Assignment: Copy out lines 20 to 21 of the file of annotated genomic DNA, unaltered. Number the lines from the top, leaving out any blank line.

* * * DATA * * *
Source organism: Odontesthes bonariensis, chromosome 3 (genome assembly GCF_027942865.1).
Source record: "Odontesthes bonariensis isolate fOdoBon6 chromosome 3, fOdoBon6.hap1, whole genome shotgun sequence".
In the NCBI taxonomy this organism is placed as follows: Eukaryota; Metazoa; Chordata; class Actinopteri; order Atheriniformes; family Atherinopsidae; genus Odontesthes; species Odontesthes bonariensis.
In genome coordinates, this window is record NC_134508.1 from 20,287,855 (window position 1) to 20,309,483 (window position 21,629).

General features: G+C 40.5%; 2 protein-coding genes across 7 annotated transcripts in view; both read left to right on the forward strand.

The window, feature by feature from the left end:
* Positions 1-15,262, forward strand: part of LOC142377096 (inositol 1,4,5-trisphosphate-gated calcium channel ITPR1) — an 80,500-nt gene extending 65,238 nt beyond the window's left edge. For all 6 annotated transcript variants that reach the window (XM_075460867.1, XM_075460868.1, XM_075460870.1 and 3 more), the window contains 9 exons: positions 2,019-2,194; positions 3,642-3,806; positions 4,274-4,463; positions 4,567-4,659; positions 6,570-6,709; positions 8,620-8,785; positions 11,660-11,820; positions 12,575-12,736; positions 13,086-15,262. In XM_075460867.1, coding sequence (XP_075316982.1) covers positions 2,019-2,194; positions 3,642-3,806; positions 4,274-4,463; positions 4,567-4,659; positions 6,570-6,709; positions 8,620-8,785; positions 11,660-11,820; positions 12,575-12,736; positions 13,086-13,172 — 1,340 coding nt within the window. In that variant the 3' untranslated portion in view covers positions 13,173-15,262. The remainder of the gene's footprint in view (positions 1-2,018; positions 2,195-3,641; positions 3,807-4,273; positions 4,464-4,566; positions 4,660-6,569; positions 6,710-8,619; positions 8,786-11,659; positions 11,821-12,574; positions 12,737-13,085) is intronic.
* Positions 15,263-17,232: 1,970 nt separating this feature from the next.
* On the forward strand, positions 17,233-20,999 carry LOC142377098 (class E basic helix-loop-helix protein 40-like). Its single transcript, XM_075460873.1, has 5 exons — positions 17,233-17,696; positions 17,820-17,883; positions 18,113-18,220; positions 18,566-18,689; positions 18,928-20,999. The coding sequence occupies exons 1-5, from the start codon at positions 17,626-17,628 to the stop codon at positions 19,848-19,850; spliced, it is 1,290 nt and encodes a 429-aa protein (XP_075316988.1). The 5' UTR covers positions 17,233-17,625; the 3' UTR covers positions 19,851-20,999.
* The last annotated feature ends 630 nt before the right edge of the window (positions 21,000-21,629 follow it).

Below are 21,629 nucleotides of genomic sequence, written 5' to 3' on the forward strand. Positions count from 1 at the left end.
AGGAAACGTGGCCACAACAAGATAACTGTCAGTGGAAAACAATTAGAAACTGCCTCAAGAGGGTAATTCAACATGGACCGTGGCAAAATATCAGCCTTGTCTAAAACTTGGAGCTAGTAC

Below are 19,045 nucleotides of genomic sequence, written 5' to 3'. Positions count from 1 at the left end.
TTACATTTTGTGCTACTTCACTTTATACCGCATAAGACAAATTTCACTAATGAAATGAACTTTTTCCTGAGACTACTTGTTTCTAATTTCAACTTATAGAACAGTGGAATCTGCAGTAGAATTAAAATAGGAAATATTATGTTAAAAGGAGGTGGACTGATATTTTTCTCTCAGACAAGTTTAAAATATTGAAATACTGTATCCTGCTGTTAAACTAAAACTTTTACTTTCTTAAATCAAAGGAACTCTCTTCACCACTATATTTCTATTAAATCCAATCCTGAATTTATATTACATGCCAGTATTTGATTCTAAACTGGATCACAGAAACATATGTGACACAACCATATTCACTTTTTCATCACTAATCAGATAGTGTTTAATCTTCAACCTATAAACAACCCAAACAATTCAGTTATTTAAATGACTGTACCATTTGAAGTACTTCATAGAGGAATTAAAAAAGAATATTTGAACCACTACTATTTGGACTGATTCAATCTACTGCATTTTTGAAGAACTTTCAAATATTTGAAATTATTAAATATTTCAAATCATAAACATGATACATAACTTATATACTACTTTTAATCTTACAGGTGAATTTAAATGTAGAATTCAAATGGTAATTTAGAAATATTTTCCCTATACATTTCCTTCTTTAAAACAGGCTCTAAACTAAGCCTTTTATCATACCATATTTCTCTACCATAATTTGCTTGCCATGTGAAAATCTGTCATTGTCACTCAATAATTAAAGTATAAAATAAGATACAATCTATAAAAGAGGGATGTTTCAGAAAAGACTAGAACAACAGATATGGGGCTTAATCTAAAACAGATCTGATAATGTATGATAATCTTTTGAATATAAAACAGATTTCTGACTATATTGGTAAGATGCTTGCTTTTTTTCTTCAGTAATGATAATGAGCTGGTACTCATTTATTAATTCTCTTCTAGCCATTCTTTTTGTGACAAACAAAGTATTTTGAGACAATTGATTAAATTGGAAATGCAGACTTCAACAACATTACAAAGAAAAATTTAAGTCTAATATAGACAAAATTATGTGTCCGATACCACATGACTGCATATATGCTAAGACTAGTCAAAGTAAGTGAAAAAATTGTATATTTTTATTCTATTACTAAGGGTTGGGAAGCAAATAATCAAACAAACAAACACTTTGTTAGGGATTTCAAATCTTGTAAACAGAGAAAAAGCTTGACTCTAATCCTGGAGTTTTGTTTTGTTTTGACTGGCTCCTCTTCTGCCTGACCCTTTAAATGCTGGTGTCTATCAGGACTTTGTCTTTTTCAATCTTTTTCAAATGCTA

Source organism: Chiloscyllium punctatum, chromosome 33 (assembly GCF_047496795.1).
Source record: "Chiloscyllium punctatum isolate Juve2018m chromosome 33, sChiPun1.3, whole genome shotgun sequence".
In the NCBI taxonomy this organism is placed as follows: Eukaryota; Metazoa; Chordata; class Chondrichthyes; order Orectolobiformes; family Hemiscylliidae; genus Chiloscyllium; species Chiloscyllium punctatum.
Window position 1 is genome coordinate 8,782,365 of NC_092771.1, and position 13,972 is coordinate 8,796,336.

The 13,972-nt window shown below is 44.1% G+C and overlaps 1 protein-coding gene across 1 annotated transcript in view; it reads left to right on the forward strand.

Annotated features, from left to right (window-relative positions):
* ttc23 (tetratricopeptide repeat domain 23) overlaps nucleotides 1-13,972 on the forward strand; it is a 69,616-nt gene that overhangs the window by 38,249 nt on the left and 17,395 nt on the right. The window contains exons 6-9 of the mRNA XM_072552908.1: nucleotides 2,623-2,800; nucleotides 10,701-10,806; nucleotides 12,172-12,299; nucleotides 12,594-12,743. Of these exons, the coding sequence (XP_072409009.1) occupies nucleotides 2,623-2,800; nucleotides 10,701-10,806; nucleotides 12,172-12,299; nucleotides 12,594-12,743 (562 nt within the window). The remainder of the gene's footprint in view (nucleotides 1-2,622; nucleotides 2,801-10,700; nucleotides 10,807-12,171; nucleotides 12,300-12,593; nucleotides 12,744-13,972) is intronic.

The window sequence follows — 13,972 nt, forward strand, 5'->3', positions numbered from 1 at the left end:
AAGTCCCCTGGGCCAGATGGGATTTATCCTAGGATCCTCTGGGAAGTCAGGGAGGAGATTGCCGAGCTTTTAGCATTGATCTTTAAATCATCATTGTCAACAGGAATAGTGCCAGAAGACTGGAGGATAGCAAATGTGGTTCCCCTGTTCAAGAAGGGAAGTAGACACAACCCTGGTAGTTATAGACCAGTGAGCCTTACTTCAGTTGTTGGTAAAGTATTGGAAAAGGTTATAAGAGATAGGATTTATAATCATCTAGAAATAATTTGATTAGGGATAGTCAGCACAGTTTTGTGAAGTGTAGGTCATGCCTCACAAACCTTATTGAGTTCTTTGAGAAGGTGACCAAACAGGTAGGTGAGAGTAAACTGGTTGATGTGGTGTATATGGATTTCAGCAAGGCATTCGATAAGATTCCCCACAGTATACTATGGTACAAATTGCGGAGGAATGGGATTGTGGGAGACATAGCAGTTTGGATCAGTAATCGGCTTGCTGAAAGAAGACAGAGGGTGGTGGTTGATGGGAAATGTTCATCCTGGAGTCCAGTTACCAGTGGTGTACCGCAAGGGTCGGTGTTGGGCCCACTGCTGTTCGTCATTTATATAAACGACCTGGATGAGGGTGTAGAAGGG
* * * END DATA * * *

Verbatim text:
Annotated features, from left to right (window-relative positions):
* ttc23 (tetratricopeptide repeat domain 23) overlaps nucleotides 1-13,972 on the forward strand; it is a 69,616-nt gene that overhangs the window by 38,249 nt on the left and 17,395 nt on the right. The window contains exons 6-9 of the mRNA XM_072552908.1: nucleotides 2,623-2,800; nucleotides 10,701-10,806; nucleotides 12,172-12,299; nucleotides 12,594-12,743. Of these exons, the coding sequence (XP_072409009.1) occupies nucleotides 2,623-2,800; nucleotides 10,701-10,806; nucleotides 12,172-12,299; nucleotides 12,594-12,743 (562 nt within the window). The remainder of the gene's footprint in view (nucleotides 1-2,622; nucleotides 2,801-10,700; nucleotides 10,807-12,171; nucleotides 12,300-12,593; nucleotides 12,744-13,972) is intronic.